Often, when creating a family in Revit, such as an electrical switch or receptacle, there are a number of varieties that we want to be able to indicate on the actual drawing plan rather than scheduling them, as we would with most other families. This is most easily accomplished by creating an annotation tag that works with the family or by including a nested secondary annotation that changes for each type. Both methods have their advantages and disadvantages.
Using a nested symbol allows the designer to select the type of fixture and will automatically place the secondary symbol in a relative position to the primary symbol, chosen when the family is being created. The inherent limitation is that this additional, secondary symbol is locked relative to the primary symbol;if the family is rotated to be placed on a wall, the secondary annotation is rotated as well (see picture), and if that secondary annotation is interfering with other graphical elements, the entire family has to be moved. Additionally, if a device contains multiple accessories or falls under multiple categories, a new symbol must be created for each of these types and can become cumbersome.
Using a tag, on the other hand, can be handy because it allows the tag to be re-positioned relative to the primary device symbol. Importantly, this tag will also remain properly oriented to the sheet view.It’s possible to create a tag that works specifically with a family type that is more dynamic and will generate a list of identifiers based on each accessory chosen. The greatest challenge in this instance is the fact that each device being placed which requires a secondary symbol has to be tagged and have that tagged re-positioned, as the tag will be placed with the origin directly on top of the device. Additionally, if multiple tag types are required, it becomes more cumbersome as the designer has to choose from the types of tags to indicate which information is shown or else tag a device multiple times.
I set out to create a solution that gives the best of both methods. The positive characteristics I want:
- Auto-tagging in a desired location
- Fully movable secondary symbol capable of orienting to the sheet
- Dynamic secondary symbol that is able to show multiple accessories
- Secondary symbol able to automatically show additional information when required
To illustrate how all of these are able to be accomplished, I’ll step through the elements of the completed receptacle family:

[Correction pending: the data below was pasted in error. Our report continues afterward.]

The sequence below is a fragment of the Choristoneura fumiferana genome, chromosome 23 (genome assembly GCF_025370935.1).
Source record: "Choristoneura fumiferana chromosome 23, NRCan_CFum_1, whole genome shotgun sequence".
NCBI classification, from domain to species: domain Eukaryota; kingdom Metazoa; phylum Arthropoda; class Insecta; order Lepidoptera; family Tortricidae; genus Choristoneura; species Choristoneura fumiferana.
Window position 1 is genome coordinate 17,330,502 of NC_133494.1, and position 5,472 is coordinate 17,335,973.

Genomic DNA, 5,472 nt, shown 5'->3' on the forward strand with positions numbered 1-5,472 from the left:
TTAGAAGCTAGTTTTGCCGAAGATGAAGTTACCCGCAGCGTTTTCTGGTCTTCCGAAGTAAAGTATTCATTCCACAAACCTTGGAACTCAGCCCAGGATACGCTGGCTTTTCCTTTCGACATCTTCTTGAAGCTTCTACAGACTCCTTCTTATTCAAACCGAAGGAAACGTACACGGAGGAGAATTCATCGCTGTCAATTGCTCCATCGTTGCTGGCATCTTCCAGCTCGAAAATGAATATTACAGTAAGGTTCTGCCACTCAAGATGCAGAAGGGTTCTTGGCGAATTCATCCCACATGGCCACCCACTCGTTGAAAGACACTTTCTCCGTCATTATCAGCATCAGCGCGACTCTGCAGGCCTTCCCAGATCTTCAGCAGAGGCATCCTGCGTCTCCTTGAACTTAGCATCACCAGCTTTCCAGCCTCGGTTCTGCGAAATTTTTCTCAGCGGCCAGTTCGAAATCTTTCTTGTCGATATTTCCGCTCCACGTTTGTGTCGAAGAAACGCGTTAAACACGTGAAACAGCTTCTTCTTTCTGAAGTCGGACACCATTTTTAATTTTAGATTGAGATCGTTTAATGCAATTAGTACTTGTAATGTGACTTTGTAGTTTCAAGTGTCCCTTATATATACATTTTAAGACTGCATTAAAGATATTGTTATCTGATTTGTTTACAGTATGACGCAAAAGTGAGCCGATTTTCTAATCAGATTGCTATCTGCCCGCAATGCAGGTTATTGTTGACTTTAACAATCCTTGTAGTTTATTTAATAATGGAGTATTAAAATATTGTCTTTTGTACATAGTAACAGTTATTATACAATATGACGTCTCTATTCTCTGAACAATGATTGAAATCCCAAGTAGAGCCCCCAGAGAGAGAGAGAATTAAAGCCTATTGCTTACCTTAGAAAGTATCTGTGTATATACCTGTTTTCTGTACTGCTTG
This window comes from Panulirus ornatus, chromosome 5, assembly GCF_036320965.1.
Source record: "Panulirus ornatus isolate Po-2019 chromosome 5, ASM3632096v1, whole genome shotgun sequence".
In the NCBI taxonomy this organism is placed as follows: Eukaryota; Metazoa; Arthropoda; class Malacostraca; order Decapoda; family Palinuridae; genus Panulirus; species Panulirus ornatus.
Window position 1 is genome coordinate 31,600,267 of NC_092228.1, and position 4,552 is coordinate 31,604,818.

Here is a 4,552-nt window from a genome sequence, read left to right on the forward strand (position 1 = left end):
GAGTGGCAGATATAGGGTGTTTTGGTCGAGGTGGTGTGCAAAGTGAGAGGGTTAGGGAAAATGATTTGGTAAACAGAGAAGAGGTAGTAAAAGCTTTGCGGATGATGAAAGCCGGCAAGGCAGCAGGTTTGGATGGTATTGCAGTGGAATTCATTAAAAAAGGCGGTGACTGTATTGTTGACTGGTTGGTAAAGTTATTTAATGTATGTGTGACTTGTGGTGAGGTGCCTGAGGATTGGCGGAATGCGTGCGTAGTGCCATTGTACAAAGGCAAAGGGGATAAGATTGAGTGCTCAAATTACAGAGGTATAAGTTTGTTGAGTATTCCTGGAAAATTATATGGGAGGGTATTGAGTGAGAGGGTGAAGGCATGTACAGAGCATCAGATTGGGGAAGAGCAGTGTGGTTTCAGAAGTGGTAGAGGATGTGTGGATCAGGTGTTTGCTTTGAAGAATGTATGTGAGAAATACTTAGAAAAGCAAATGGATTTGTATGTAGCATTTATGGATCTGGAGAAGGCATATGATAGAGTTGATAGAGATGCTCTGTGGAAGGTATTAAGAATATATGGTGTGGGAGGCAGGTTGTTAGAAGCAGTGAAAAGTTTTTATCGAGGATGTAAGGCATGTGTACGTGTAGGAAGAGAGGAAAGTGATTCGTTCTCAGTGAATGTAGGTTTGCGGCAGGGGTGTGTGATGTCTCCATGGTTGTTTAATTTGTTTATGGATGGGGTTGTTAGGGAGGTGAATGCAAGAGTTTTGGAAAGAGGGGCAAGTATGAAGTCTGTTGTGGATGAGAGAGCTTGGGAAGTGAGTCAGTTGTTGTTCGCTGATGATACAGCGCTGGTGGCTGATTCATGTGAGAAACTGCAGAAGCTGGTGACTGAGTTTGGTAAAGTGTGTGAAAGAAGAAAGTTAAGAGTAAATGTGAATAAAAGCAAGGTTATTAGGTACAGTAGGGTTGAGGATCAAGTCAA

Creating the nested “tag” is very similar to creating a typical tag family. The parameters must be coordinated with the family to allow the two to communicate. If there are different types of tags – in this case I’ve created one that shows the device mounting height, and one that does not – then, duplicate the tag and add whatever additional information desired to the new tag and load it into the base family. These tags can be toggled in one of two ways, via a Boolean (yes/no) parameter, which itself can be toggled via a formula, or via the Family Type parameter type, which must be controlled by selecting the family type, a method which, in my opinion, is significantly more cumbersome to implement and to use. I’ll be using formulas to control the visibility of my tags, as seen below:
Now that the tag is created, nesting it into the base family in a manner that provides us fully movable and orientable functionality is the last and hardest step. This is accomplished by using “points” which are comprised of two reference lines locked to 90°. Three points are required to provide full X translation, Y translation, and rotation capabilities. The first point should be located as far from the base symbol as you anticipate the tag will need to be located; crossing the tag beyond this “origin” will cause one or both of the distance parameters we will be using, to change signs which will result in an error in Revit.
The next two points are set on top of each other. It will be easiest to work with one of these points oriented at other than 0° to prevent accidentally locking to a reference plane, or creating Automatic Sketch Dimensions that over constrain the family. Now dimension and create instance parameters for both the X and the Y separation between the origin point and the point that is oriented the same as the origin. The third point, which has a different orientation to the other two, should now have its orientation controlled by assigning an Angle parameter to it that controls it relative to the other non-origin point. Place, and rotate the tag (or multiple tags if providing varying, non-text information) to match the off-axis point. In each of the tags, I’ve included two invisible lines that mimic the reference points in the base family. Use these lines to lock to the point that is free to rotate and assign the same Angle parameter to these tags.
Now, examining the finished product, we’re able to see that we have the positive qualities we listed earlier. The one downside is that the angle for the secondary symbol must be manually input. Perhaps I’ll be able to create a solution through Python scripting within Revit, which I’ll be exploring in my next blog post.